to the lighthouse
Today, something — I no longer remember what — triggered a memory of a Virginia Woolf quote, from To The Lighthouse. It was a vague, flickering memory, and I could hardly remember the meat of the passage. So I went looking through my copy of To The Lighthouse, probably not opened since sophomore year, and thumbed through the 20-year-old me’s underlines and bent-back page corners. I don’t think I quite understood the book, though I think I thought I did at the time. I found the quote without too much trouble…
…like the alphabet is ranged in twenty-six letters all in order, then his splendid mind had no sort of difficulty in running over those letters one by one, firmly and accurately, until it had reached, say, the letter Q. …Still, if he could reach R it would be something.
…but felt little connection to the vast meaning I once thought it had. We tend to think of books strictly as unchanging vessels of information. That is, a book on my shelf exists precisely so I can find the page with the words that contain the knowledge I desire. But books are very much temporal experiences, and reading one is an action that one takes, same as going to the market or climbing a mountain. My memories of To The Lighthouse are dreamy and indistinct, possessing autonomy equal to memories of things I actually physically did during the same period of time as I read it.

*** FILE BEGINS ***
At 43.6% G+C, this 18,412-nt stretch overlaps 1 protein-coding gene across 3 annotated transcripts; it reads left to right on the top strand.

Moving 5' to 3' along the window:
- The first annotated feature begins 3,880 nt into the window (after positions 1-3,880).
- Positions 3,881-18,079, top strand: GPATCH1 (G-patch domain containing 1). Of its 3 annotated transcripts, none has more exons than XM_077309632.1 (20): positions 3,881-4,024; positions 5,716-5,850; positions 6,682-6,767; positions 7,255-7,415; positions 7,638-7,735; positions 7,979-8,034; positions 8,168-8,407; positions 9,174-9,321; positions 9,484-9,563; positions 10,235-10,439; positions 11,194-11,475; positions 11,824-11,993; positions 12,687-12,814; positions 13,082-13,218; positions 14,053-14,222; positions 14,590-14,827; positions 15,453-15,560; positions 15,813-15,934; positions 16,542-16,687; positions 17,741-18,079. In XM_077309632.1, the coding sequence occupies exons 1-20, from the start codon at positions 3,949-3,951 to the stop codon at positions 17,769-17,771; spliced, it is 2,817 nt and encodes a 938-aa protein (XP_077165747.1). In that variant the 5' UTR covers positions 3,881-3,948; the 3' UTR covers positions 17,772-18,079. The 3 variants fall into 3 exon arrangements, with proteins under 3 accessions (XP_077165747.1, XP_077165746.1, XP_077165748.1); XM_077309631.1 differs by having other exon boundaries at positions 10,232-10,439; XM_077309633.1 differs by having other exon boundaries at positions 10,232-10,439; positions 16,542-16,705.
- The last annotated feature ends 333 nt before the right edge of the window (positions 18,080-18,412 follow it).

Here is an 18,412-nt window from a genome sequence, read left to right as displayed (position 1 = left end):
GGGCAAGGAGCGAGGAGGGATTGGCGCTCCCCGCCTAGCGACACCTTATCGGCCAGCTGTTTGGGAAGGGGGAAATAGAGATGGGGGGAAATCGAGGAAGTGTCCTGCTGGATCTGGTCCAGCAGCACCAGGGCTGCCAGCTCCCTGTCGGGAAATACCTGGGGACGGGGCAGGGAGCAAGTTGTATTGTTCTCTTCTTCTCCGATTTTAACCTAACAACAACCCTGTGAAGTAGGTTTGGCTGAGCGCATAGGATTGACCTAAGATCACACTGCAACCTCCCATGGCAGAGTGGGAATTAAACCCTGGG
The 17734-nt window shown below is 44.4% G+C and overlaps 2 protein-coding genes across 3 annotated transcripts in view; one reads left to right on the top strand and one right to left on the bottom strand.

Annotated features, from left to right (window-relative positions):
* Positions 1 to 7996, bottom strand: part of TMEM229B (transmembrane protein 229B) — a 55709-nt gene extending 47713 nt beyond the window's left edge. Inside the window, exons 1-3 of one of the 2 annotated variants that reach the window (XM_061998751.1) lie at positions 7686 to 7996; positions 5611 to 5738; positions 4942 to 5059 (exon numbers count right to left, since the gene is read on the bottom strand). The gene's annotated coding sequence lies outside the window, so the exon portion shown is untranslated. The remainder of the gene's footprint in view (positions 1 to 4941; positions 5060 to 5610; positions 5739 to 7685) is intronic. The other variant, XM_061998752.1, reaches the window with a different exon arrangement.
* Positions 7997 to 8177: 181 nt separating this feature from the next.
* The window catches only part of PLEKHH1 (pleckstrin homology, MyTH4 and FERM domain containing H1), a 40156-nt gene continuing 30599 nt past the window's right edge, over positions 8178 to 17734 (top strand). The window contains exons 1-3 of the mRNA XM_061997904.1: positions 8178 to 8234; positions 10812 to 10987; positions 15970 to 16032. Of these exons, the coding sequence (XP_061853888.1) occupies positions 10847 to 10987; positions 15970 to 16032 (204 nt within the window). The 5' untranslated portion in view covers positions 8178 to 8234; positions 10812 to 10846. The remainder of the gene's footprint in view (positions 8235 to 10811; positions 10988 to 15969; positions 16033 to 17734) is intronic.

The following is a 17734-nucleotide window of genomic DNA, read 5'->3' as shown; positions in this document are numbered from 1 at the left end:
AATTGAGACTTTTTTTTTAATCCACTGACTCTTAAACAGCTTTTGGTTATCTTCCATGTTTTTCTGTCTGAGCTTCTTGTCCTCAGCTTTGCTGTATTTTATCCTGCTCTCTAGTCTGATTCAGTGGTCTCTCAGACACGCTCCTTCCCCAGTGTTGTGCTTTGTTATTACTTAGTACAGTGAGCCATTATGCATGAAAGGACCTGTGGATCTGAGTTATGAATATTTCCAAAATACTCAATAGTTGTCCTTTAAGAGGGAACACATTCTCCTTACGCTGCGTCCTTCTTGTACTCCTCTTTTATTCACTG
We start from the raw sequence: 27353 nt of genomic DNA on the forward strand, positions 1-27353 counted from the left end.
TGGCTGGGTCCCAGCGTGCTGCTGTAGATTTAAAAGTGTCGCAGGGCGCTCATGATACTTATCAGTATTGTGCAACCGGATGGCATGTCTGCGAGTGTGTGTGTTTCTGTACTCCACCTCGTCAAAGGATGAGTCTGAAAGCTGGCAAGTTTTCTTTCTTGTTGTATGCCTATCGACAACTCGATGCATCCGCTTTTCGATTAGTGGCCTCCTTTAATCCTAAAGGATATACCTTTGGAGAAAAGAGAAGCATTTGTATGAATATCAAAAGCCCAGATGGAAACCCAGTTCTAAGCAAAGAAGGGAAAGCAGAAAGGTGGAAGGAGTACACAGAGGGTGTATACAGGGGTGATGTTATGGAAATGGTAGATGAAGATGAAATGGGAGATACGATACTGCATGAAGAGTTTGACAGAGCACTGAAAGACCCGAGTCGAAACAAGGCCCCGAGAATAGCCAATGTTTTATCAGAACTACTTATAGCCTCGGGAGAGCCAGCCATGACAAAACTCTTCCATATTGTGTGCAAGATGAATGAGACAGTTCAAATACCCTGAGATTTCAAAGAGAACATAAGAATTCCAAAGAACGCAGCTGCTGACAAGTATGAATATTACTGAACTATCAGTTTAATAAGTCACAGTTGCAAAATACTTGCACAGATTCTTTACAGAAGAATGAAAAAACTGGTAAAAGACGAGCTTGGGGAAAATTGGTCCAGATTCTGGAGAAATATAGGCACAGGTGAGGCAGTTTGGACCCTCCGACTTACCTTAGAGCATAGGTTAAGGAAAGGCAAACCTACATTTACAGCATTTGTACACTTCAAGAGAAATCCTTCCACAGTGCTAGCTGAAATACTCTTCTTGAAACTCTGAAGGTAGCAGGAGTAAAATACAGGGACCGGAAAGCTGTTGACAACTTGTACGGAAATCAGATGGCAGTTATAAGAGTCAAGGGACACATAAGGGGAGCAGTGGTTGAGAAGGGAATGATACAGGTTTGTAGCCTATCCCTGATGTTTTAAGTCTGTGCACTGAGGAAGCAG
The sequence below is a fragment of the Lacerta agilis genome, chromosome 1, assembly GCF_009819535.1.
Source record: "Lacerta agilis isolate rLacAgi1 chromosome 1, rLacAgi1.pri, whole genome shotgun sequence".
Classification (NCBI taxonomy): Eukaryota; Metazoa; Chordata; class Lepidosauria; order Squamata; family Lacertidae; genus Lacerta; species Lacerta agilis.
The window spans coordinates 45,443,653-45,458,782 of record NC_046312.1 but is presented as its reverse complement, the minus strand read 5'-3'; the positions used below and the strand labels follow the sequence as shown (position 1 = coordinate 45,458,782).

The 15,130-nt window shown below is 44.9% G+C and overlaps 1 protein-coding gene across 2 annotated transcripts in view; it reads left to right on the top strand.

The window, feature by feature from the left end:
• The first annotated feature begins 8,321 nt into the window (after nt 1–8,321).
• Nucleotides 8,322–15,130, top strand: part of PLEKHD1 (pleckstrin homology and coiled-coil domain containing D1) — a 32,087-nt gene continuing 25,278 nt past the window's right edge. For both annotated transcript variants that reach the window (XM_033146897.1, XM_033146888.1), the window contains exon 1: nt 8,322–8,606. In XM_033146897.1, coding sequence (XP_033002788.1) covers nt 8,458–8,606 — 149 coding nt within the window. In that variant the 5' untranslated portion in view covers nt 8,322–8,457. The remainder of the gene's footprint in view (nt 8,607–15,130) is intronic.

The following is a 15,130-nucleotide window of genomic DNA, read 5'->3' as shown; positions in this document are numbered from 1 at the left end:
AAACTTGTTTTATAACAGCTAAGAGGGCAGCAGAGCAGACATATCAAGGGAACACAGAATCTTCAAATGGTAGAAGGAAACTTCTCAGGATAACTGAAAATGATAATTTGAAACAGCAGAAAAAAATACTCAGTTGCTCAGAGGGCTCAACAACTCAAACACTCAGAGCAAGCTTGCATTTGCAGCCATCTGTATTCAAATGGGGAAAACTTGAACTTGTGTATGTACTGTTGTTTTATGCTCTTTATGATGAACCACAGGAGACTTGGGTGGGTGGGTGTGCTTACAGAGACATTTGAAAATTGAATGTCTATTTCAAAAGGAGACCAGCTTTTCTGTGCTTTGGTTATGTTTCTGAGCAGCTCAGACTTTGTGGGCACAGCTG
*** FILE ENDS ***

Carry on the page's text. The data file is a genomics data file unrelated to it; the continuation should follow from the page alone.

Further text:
When I thought of the above quote, I was remembering it as an experience: a eureka! moment that occurred only after I’d read the previous 33 pages. It was information I am now unable to access, the words — the same, exact words — lingering on the page, teasing.